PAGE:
Heroes of the Faith: Iva Durham Vennard

(1871-1945)

The deaconess movement in American Protestantism emerged in the late 19th century concomitant to a dramatic increase in women’s public service opportunities, and it provided a valuable venue for women’s full-time service for God, church, and society. To become a deaconess, one completed a course consisting of training in academic subjects, including the Bible, church discipline, and church history, and in practical work, such as nursing, teaching, or evangelism. For many deaconesses, there existed an inherently reciprocal connection between evangelism and their practical work. Such was the case for Iva Durham Vennard, founder of a deaconess training school.

Iva Durham Vennard became a Methodist at the age of 12 when she was converted at a revival meeting. Five years later she claimed the experience of entire sanctification. After teaching for several years, she attended Wellesley College for a year and was poised to complete her college degree at Swarthmore College when her educational plans were altered at a camp meeting by a call to evangelistic work. Opportunities immediately came her way to participate in revival meetings, first as a singer, then as a preacher.

While in her early 20s, she attended a speech on deaconess work by Lucy Rider Meyer, founder of the first Methodist deaconess training school. Vennard heard something in Meyer’s words that resonated with her call to evangelistic work, and she immediately enrolled for deaconess training in the Deaconess Home in Buffalo, NY. She was soon assigned to be a deaconess evangelist, and in this capacity she held revival meetings in churches throughout the state of New York.

After several years as a deaconess evangelist, in 1902 she founded Epworth Evangelistic Institute, a deaconess training school in St. Louis. As its name suggested, her school was characterized by its intent to train deaconesses in evangelism. “Real, genuine, soul-saving work,” she once wrote, “is the fundamental mission of all deaconess work, and no deaconess measures up to her privilege in service or fulfills her responsibility toward God who does not aim persistently at the definite regeneration of her people.”

While Vennard cared passionately for evangelism, she brought similar zeal to humanitarianism, which she believed encompassed three areas: industrial, medical, and educational.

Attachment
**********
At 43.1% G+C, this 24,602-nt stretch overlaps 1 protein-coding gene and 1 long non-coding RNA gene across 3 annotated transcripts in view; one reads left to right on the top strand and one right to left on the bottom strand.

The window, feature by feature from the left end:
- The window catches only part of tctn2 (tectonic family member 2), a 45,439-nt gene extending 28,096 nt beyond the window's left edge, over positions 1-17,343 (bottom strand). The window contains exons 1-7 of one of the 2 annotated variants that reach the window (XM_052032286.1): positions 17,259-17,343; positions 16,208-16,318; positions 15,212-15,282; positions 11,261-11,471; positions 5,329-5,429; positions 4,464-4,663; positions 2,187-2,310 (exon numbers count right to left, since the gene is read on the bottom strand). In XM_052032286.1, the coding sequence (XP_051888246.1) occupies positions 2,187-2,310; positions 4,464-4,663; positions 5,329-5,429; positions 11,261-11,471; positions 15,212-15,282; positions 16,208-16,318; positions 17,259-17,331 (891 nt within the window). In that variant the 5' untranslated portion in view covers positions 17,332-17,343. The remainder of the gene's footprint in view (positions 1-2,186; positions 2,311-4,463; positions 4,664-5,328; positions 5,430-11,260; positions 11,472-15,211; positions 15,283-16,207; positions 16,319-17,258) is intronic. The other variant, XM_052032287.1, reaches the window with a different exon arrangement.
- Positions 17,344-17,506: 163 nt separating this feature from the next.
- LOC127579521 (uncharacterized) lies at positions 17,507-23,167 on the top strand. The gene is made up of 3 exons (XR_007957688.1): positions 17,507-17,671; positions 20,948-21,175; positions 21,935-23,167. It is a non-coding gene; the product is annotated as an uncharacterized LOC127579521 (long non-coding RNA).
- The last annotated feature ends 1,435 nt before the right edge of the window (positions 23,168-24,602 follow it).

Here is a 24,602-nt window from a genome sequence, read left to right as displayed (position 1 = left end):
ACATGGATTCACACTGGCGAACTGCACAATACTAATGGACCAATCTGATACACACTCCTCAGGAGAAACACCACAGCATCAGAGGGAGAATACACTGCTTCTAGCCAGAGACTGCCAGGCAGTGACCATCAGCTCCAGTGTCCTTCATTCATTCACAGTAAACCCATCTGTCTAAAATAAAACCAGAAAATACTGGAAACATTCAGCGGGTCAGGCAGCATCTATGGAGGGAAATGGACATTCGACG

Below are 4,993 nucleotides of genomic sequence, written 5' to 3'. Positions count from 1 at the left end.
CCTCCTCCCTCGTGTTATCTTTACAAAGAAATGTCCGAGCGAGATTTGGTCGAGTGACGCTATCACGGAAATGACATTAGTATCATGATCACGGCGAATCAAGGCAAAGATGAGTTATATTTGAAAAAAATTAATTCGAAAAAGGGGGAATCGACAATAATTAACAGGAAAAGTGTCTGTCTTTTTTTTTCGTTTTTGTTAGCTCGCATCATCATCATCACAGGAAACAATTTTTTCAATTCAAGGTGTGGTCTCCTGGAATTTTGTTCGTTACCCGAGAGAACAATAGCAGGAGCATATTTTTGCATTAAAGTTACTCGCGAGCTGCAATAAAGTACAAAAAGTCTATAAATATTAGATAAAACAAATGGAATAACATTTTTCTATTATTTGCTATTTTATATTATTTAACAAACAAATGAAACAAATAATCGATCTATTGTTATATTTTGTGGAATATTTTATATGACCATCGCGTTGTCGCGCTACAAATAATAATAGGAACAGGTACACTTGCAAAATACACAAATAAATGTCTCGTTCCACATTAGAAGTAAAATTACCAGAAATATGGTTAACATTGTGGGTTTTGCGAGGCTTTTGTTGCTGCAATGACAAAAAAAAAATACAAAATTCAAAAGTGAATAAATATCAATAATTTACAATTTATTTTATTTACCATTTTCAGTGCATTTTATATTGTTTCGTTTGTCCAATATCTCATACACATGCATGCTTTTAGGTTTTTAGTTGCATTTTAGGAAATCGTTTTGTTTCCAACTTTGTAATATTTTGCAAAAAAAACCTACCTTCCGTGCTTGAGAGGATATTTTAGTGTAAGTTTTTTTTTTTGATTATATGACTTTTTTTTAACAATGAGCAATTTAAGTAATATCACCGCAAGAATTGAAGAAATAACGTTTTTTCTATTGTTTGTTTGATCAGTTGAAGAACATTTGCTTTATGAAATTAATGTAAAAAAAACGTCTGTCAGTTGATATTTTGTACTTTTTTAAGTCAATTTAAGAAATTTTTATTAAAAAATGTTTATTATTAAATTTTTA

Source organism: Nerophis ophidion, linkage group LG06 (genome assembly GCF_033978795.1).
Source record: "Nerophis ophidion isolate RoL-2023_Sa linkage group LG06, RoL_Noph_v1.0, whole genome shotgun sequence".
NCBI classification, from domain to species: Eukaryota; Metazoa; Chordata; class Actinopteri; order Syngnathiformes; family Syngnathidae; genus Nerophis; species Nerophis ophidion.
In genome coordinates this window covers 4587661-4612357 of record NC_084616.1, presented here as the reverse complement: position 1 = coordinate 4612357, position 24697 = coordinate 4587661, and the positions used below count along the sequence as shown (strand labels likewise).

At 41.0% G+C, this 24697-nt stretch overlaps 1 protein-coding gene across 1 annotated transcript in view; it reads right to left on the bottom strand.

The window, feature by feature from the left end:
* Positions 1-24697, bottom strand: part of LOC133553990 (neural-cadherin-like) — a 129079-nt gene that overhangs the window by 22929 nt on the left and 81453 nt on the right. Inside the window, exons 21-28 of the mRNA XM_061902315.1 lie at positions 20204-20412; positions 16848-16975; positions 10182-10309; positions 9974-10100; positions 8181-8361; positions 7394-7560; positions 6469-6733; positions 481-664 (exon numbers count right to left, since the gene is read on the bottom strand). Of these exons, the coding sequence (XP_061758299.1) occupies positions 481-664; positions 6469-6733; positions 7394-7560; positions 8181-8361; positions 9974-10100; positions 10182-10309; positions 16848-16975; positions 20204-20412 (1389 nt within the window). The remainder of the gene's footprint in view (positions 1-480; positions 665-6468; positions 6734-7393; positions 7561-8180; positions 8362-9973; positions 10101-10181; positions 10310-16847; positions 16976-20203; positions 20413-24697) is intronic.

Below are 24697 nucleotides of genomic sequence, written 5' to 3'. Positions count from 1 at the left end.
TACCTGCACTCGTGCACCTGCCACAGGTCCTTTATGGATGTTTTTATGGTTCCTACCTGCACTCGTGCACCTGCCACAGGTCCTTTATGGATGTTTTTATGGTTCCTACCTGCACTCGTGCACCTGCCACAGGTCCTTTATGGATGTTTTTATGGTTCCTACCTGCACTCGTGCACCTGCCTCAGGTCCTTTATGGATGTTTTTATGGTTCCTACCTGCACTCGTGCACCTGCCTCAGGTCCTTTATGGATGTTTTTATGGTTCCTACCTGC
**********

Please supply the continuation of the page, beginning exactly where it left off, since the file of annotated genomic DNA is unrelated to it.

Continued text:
While Vennard cared passionately for evangelism and devoted her life to training students in its practice, she brought similar zeal to humanitarianism, which she understood as attending to temporal benefits such as better living conditions and social improvements. Humanitarianism, she believed, encompassed three areas: industrial, medical, and educational. For that reason, students at Epworth were trained in settlement work, nursing and hygiene, and industrial training. Their curriculum in these areas was complemented by practical experience, which was readily at hand since Vennard purposely chose to situate Epworth in a notorious tenement district called Kerry Patch.

The deaconess work sponsored by Epworth in Kerry Patch included a combination of evangelism and humanitarianism. Deaconesses visited in homes, jails, the juvenile court, and in the red light district. They ran a travelers’ aid ministry to care for runaway children and unprotected girls. They also provided nursing care in homes and city hospitals, pursued evangelistic work in city missions, and staffed the Epworth Emergency Home, where girls considered incorrigible by the juvenile court were sheltered. In addition, some deaconesses lived in Epworth Settlement, an outreach house that offered programs for the community, such as a Sunday school, kindergarten, sewing school, girls’ and boys’ clubs, a library, and a thrift fund.

In the following quote, an Epworth graduate articulates what she received from her deaconess training, namely that, while evangelism was the priority for a deaconess, practical work to relieve suffering and misery was inextricably linked to it:

Every true deaconess first of all is an evangelist, she is a soul winner; but a very intimate relation exists between the souls and bodies of mortal beings so many times the heart has been captured for Christ by relieving bodily distress. We find our pattern in the example of our Savior Who, while he pitied the suffering body, pitied the sin-sick soul more, and we hear Him not only say take up thy bed and walk, but thy sins which were many are all forgiven. Every field thus far opened up to the deaconess offers peculiar advantages for transforming the lives of those with whom she comes in touch. (A. Combs, “The Deaconess as a Social Worker,” 1909)

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This photo shows students at Vennard College in University Park, Iowa.

After nearly a decade as principal of Epworth, Vennard moved to Chicago and in 1910 founded Chicago Evangelistic Institute, where she continued her holistic training in evangelism and practical work for women and men who intended to be ministers, evangelists, and missionaries. Shortly after her death, the school was relocated to rural Iowa and renamed Vennard College, after its founder.

Priscilla Pope-Levison is professor of theology and assistant director of women’s studies at Seattle Pacific University and author of Turn the Pulpit Loose: Two Centuries of American Women Evangelists (Palgrave Macmillan, 2004).

 

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